Change Makers

The story behind the Hope Bracelet by Patricia Heaton

After seeing the impact of global poverty firsthand, Emmy® Award-winning actress Patricia Heaton partnered with World Vision to create a wearable reminder of the power of hope this Christmas: the Hope Bracelet by Patricia Heaton.

With every donation of $100 or more to where most needed in the Gift Catalog, donors can choose to receive the Hope Bracelet by Patricia Heaton — made by fair-trade artisans in India — as a meaningful memento of their gift. The fund addresses specific, urgent needs in World Vision’s humanitarian work that might otherwise go unmet.

“The Hope Bracelet by Patricia Heaton reflects my personal style and keeps my World Vision sponsored child, Gracious, in mind,” she says. “When I met Gracious in Zambia, I saw how one act of generosity can light up an entire community. My dream is that the bracelet will ignite that fire in others.”

To make the Hope Bracelet by Patricia Heaton, World Vision partnered with Gifts With a Cause, a fair-trade organization that provides a sustainable income to artists in developing countries. Each employee receives fair wages, a safe place to work, business development training, and opportunities to build long-term business relationships in their community. In addition, the artisans receive health insurance, profit-sharing through the sale of their handmade crafts, and education for their children.

Artisans in India find hope from fair trade

Emmy® Award-winning actress Patricia Heaton partnered with World Vision to create a wearable reminder of the power of hope this Christmas: the Hope Bracelet by Patricia Heaton. Find out how you can get one!
Shamim Jahan (right, in blue) cuts and bends the wire for the Hope Bracelet by Patricia Heaton. (©2017 Photo courtesy of Gifts With a Cause)

Shamim Jahan says she’s lucky — she learned how to be an artisan in India’s male-dominated culture.

Her father was an artisan, and because she was an only child, she often watched him work as she was growing up. When Shamim married, her artisan husband encouraged her to help with his work and become his partner.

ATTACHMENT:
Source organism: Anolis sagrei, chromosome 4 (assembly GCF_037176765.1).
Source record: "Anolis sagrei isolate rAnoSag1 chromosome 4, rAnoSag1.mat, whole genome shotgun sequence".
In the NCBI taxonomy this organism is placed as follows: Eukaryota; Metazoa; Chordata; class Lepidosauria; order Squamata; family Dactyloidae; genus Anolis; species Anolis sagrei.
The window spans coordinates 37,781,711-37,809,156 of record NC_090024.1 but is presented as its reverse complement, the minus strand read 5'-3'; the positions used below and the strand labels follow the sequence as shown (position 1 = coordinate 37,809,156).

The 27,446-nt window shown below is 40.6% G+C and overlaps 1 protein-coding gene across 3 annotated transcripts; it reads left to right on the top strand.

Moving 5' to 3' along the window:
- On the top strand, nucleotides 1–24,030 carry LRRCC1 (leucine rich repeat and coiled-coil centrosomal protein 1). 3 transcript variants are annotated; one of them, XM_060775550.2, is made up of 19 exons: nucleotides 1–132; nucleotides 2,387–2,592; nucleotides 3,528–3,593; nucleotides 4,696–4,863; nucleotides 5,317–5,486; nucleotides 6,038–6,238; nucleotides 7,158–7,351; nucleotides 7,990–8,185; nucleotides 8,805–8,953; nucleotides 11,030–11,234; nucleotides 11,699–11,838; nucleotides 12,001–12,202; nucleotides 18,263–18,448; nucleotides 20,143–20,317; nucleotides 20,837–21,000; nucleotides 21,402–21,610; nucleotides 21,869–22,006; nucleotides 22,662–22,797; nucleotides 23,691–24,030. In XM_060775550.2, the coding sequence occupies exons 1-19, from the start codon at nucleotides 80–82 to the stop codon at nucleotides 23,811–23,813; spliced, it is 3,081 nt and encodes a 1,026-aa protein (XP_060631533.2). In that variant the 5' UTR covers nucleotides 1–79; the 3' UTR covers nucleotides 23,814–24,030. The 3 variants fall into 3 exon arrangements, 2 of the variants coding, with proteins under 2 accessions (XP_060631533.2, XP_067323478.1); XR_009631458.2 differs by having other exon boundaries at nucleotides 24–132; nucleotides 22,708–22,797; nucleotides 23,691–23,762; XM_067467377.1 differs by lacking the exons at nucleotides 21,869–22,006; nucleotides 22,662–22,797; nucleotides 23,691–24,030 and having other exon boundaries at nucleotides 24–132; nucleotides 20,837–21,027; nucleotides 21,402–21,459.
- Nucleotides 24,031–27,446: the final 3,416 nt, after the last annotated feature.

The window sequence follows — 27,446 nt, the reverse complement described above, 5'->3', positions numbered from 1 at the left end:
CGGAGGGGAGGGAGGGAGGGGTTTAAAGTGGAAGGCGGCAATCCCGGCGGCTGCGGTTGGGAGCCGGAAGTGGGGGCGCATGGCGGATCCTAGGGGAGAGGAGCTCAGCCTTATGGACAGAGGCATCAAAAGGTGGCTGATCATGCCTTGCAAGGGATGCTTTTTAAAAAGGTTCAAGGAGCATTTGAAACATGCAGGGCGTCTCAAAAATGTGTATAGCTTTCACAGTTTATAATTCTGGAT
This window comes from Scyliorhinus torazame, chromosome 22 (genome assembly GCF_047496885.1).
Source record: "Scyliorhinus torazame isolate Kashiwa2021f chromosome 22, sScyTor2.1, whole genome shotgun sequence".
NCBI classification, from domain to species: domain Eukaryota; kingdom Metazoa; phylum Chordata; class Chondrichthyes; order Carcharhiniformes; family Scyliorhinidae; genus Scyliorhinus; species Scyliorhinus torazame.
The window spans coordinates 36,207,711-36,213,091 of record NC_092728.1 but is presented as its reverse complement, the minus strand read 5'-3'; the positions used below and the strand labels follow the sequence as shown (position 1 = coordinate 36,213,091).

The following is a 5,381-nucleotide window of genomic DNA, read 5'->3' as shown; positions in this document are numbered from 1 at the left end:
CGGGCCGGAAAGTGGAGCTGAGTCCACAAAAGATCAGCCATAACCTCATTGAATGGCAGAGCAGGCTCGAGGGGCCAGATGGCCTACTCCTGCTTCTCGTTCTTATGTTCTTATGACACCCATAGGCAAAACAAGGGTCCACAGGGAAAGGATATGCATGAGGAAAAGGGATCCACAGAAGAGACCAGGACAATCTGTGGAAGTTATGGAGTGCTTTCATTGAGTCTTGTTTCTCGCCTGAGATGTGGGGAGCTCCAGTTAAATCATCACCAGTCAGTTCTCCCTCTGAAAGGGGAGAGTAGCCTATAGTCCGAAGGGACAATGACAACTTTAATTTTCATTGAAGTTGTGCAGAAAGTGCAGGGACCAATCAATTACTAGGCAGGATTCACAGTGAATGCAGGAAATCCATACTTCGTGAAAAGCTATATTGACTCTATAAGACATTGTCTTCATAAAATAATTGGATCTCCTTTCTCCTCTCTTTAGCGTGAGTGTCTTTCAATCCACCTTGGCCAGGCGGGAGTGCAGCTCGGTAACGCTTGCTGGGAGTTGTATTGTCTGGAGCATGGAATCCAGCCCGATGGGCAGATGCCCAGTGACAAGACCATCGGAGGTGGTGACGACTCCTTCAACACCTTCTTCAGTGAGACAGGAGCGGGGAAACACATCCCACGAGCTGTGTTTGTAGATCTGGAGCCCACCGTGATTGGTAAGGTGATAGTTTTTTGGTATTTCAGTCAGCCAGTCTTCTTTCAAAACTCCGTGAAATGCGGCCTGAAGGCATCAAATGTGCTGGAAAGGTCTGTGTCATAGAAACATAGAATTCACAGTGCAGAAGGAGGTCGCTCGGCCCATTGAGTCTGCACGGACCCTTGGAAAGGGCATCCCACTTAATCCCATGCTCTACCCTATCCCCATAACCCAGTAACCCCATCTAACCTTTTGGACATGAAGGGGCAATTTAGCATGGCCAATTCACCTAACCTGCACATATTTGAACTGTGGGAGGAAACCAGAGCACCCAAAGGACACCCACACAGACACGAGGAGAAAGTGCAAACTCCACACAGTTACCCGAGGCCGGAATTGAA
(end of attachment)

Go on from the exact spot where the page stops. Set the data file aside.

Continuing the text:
When Shamim started working with her husband, they worked for a mainstream exporter who purchased large quantities of their products but paid less money for each piece. There was also a long lag between payments. Now they work for the India Fair Trade Artisan Organization, which provides them with a steady income, advance payment, and most importantly, fair wages.

World Vision partnered with Gifts with a Cause to find artisans to create the Hope Bracelet by Patricia Heaton. Shamim was selected.

The money she earned from cutting and bending the wire on the bracelet is paying for her father’s medical bills and also sent her daughters on a school camping trip over Diwali, a Hindu festival of lights celebrated every autumn.

Today, she’s more confident about her skills and more independent because she can help provide for her family, especially her aging parents.

Shamim says that since their work is now fair trade, they were able to buy a house and became more open about sending their daughters to school, an opportunity she never had. The India Fair Trade Artisan Organization also provides them with insurance, a share of profits, and the cost of their children’s education.

Charitable Giving

View All Stories
This Giving Tuesday, Nov. 28, 2017, make a donation to World Vision, and Thirty-One Gifts will match your gift in product donation up to $1 million.
Voices

Giving Tuesday 2017: World Vision donations double through Thirty-One Gifts

An 11-year-old Ohio girls starts a business and raises money for Gift Catalog cows. And now her gifts keep on giving! Read Malina's story.
Change Makers

Blessing through business

Asia

View All Stories
When our photographers travel, they visit some of the most generous places in the world. They’re received with hospitality and witness generosity passed on.
Voices

The most generous places in the world: In pictures

Sonali holds one of the goats her family received from World Vision.
From the Field

Child sponsorship and animals change lives in Bangladesh